Worst London air pollution in six years as home fires burn

(The Guardian, 27 Jan 2023) Wood fires produce more particle pollution than traffic exhausts in UK, and controls remain ineffective.

Last weekend, air pollution in London reached the top value of 10 on the UK government’s index. Greatest concentrations were measured in the southwestern suburbs. This was London’s worst air pollution since January 2017.

These short episodes of air pollution have an impact. A five-year study of 1.2 million Londoners published in 2021 found a rise in GP respiratory consultations and inhaler prescriptions after short increases in air pollution. This was more pronounced in children and persisted for at least a week.

Home wood burning played a large role in the pollution peaks last weekend, according to data from Imperial College London on the chemical composition of the particle pollution in London, especially during the evenings. Analysis of the soot particles that Londoners were breathing showed that between 60% and 70% came from wood or solid fuel heating. Averaged over the whole year, home fires in the UK produce more particle pollution than the exhaust of all traffic on our roads.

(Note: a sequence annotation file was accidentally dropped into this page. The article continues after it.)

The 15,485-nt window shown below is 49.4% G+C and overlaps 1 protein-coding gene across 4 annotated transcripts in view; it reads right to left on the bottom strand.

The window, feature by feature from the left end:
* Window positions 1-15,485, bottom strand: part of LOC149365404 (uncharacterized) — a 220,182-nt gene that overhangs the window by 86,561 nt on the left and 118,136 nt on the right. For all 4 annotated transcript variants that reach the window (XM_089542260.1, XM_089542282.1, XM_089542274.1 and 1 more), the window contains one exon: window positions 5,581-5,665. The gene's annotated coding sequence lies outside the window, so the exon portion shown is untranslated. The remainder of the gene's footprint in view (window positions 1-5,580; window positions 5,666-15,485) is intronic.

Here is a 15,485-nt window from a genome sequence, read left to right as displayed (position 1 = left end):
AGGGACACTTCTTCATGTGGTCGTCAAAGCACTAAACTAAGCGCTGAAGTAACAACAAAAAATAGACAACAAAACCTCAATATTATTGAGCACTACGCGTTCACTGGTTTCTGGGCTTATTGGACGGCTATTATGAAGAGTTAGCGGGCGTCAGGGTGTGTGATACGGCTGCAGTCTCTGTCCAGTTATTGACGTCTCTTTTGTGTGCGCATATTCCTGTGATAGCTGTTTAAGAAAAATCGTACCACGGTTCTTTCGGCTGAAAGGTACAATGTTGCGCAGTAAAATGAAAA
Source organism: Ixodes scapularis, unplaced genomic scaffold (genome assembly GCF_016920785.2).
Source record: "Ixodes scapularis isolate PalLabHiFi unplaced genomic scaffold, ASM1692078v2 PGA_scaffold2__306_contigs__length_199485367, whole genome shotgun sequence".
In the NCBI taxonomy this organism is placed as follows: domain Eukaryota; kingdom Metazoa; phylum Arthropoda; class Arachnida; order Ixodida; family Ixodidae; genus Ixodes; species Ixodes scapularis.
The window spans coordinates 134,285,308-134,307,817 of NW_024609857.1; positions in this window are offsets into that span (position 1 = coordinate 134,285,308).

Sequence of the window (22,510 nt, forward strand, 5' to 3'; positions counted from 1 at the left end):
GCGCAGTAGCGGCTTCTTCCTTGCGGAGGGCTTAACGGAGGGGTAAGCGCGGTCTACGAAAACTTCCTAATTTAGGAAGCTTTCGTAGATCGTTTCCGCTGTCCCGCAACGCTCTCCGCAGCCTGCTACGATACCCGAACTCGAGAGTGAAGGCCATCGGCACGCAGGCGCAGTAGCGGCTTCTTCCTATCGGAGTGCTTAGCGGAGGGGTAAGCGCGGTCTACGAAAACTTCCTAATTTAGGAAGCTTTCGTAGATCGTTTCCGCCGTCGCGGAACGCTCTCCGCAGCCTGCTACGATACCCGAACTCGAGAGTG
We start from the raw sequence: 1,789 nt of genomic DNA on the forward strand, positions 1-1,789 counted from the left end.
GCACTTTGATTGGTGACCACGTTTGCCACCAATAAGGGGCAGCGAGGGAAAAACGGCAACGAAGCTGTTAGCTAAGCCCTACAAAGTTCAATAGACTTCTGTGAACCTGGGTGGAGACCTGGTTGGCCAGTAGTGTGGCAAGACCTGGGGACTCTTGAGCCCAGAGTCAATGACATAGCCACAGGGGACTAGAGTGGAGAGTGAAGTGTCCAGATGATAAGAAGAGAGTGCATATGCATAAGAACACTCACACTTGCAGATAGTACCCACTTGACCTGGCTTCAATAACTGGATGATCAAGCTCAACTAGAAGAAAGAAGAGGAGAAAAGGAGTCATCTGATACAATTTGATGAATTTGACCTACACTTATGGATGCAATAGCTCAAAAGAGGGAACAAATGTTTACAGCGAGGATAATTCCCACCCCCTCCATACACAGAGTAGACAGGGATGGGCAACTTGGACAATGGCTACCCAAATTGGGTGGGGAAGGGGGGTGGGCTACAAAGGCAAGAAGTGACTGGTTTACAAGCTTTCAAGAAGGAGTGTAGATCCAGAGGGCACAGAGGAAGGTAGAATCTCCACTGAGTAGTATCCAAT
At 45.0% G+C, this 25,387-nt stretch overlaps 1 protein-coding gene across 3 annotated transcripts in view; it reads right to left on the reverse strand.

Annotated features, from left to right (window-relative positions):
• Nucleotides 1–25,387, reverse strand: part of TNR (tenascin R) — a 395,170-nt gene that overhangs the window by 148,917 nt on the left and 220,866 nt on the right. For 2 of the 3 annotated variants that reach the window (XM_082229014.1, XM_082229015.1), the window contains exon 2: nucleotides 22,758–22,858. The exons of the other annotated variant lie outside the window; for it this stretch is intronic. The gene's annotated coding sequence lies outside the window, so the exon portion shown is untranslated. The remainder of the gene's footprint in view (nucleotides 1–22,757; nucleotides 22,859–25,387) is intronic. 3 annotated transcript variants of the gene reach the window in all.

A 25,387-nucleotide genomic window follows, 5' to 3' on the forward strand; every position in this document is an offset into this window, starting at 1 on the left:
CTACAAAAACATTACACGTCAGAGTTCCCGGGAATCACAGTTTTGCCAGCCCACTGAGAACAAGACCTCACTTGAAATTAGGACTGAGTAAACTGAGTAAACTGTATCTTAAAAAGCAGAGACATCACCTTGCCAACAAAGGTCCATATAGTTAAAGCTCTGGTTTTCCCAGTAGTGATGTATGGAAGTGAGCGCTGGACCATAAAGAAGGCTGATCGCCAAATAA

And yet enforcement and control remains ineffective. Dr James Heydon, of the University of Nottingham, has been researching the way in which the legal controls on home fires have failed to address this problem. These laws include smoke control areas (SCAs) or smokeless zones that were devised in the 1950s and cover most UK cities. In these areas, people who burn solid fuel have to use a certified appliance or burn smokeless fuel. In an SCA, burning wood on an open fire is illegal.

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The Guardian, 27 Jan 2023: Worst London air pollution in six years as home fires burn